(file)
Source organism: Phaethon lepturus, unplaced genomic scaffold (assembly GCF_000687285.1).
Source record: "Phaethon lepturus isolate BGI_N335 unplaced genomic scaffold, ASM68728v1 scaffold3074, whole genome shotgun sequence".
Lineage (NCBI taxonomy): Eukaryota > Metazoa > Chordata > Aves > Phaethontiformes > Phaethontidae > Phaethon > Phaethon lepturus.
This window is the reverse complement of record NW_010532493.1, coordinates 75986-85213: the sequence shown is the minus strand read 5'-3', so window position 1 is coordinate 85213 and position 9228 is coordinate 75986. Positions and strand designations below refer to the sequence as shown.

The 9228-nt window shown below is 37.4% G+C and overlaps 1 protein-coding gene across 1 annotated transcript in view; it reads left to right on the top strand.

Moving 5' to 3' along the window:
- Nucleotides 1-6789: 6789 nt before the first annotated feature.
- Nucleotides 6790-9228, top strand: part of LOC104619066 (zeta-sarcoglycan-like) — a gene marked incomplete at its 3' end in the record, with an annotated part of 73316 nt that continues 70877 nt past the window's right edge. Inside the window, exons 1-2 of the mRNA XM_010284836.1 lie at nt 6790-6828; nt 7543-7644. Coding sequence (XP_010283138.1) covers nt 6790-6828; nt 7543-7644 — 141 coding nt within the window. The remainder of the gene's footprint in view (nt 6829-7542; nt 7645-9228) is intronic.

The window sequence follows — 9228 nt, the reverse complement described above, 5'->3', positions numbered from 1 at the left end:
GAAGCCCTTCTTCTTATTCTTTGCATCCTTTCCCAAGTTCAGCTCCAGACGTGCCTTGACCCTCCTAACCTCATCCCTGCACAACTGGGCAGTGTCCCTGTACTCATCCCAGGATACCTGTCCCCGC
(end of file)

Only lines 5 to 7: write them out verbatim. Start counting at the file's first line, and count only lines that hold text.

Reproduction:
The 9228-nt window shown below is 37.4% G+C and overlaps 1 protein-coding gene across 1 annotated transcript in view; it reads left to right on the top strand.

Moving 5' to 3' along the window:
- Nucleotides 1-6789: 6789 nt before the first annotated feature.